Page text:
Winter 2017

A matter of justice or a global beacon?: frames of in/action regarding access to schooling for undocumented students in Toronto

Wednesday, February 22 | 10:55 am - 11:55 am | Arcus Center Seminar Room

Francisco Villegas

In Ontario, Canada, K-12 schools serve as borders and often exclude undocumented migrant on the basis of status. At the same time, community activists have worked to erode border-zones and redefine “membership.” This paper examines the framing of undocumented students by different actors through the introduction, passing, and implementation of the Toronto District School Board’s “Students Without Legal Immigration Status Policy.” I argue that the framing of undocumented migrants played a significant role in the interpretation of the topic, passing of the policy, and its subsequent limited implementation. Specifically, the clash between administrators’ portrayal of undocumented migrants as likely to abuse the Board and local activists’ demands that no one is illegal served as a reminder on the limits of policy, the resilience of illegalizing and criminalizing tropes, and the need for continued organizing.

HIV Vulnerability, Medical Governance, and the Erasure of Sexual and Gender Diversity in Abidjan, Côte d’Ivoire

Wednesday, February 8 | 10:55 am - 11:55 am | Arcus Center Seminar Room

Matthew Thomann

In the fight against concentrated HIV epidemics, men who have sex with men (MSM) are often framed as a homogeneous population, with little attention paid to sexual and gender diversity and its impact on HIV vulnerability. Drawing on ethnographic research in Abidjan, Côte d’Ivoire among Ivoirian sexual and gender minorities, I show that this obfuscation of difference has particularly negative impacts for travestis, transwomen, and those whose class and/or ethnic backgrounds compound their stigmatized status as sexual and gender minorities. By highlighting the ways in which constructions of gender and sexuality within HIV/AIDS programming obscure complex social realities, I aim to reorient thinking around medical governance and global public health.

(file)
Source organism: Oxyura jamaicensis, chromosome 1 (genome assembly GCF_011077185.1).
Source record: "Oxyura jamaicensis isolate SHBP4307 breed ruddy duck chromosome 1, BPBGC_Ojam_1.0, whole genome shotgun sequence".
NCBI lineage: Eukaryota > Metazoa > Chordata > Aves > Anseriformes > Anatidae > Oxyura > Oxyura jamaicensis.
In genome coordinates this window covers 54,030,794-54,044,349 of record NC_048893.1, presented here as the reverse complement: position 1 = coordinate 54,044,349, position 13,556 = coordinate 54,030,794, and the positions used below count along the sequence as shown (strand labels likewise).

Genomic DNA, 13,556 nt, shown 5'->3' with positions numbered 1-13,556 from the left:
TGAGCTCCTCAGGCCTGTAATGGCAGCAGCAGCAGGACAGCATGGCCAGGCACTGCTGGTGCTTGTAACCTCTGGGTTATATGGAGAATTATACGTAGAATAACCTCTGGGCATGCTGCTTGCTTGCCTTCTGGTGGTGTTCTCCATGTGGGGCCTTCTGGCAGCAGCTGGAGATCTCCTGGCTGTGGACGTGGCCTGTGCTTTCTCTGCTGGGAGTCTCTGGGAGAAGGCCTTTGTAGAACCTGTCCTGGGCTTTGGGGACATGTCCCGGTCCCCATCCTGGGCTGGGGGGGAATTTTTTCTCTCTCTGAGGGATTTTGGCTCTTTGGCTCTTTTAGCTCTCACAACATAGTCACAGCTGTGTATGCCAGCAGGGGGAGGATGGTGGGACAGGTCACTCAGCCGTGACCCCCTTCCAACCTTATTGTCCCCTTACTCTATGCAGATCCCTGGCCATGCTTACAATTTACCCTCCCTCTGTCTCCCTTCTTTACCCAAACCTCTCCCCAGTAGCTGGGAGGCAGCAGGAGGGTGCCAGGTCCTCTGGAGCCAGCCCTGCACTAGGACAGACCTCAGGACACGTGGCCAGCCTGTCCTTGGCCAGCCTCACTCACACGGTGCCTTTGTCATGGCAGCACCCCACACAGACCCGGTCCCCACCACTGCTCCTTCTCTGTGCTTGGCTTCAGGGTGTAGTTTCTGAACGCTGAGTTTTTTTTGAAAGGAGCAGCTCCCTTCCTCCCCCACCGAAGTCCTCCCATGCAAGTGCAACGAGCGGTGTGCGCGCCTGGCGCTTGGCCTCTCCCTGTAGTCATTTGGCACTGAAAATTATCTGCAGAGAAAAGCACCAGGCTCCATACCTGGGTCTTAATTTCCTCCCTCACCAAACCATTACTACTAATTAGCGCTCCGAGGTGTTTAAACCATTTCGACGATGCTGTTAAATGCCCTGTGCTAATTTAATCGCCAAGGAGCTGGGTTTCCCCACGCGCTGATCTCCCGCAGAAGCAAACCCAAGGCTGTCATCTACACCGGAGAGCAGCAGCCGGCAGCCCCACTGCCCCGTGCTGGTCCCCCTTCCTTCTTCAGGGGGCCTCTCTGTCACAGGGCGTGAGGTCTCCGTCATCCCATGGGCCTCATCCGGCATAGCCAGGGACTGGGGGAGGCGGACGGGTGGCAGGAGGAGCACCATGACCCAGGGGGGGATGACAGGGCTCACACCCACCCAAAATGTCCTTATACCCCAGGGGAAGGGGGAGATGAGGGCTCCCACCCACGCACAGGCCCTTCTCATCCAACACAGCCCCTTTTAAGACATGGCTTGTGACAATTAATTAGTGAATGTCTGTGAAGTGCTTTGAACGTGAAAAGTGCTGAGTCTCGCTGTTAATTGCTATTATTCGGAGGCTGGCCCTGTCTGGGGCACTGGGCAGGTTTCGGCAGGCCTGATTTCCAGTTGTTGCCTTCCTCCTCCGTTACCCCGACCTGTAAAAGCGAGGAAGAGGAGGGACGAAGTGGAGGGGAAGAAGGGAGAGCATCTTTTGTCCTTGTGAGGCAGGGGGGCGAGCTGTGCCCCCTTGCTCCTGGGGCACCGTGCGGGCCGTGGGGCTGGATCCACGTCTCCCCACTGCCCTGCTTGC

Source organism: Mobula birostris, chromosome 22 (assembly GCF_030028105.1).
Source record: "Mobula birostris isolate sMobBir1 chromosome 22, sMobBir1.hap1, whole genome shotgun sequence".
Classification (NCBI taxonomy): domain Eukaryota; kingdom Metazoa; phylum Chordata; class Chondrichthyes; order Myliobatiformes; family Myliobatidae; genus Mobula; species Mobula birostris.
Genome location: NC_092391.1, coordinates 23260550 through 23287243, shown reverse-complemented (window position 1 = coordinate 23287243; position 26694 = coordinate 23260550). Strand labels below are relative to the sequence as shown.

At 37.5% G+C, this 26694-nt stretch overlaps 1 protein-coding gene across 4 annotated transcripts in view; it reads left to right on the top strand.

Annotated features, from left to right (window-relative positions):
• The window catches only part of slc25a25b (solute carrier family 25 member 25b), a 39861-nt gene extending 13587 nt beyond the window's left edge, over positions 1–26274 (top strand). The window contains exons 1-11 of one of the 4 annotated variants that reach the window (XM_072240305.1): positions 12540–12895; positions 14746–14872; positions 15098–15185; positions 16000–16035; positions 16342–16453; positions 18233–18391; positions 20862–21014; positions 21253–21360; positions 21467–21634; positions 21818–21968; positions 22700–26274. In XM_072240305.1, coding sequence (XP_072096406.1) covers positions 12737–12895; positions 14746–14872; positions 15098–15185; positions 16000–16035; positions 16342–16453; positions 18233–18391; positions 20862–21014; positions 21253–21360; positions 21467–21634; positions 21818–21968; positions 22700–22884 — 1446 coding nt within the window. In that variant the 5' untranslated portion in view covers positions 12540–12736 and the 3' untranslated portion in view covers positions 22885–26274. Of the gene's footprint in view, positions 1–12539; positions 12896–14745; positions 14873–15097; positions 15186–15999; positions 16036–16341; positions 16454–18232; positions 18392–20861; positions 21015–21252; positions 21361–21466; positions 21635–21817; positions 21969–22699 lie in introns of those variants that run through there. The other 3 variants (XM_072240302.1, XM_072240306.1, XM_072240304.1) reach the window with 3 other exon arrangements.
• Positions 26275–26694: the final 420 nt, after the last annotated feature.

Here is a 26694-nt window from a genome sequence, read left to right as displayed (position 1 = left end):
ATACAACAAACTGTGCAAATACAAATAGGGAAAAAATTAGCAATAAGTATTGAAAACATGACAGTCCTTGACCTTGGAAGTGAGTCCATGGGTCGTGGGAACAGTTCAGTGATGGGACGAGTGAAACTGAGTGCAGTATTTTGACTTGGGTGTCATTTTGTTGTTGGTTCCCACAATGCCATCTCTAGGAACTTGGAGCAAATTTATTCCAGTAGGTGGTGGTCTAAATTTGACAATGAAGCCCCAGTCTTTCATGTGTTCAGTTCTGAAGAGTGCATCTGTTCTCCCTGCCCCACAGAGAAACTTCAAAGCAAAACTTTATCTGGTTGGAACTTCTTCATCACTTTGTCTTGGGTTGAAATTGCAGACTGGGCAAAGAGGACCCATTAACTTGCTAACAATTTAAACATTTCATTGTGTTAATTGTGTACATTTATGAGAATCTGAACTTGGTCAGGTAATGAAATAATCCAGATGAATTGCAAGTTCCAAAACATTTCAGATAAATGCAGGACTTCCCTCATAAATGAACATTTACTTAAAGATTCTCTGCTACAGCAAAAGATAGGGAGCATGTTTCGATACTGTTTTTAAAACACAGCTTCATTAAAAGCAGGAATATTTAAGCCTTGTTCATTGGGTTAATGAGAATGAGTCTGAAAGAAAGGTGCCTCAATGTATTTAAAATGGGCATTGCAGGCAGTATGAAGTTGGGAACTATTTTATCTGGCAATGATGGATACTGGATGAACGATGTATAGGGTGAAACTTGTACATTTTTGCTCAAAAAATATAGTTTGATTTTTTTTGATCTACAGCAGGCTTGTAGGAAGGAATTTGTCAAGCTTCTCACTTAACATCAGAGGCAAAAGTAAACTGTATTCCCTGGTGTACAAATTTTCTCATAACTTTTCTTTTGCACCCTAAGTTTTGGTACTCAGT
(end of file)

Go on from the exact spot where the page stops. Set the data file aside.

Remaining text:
Society Must Be Defended: Inauguration Day Read-In of Foucault

Friday, January 20 | 12:00 pm - 1:30 pm | Hicks Lower Level

In solidarity with anthropologists across the country, the ANSO Department invites you to join us in a reading of Foucault's eleventh lecture from the book Society Must Be Defended. A PDF of this lecture can be found here

Fall 2016

Privatizing the doorstep: Struggles over solid waste collection markets in urban India

Wednesday, October 26 | 10:55 am - 11:55 am | Arcus Center Seminar Room

Aman Luthra

Economic growth in Indian cities in the period following the liberalization of the Indian economy in the early 1990s has put tremendous pressure on urban infrastructures and services. In response to a growing infrastructure deficit, privatization emerged as the preferred mode of infrastructure delivery with a great sense of urgency. But privatization assumes prior government ownership of urban infrastructure assets and services. Certain aspects of waste management services such as waste collection have never been truly public, in the sense that private informal actors have historically provided those services in urban India. How does the state privatize something that was never in the public domain to begin with? Come find out!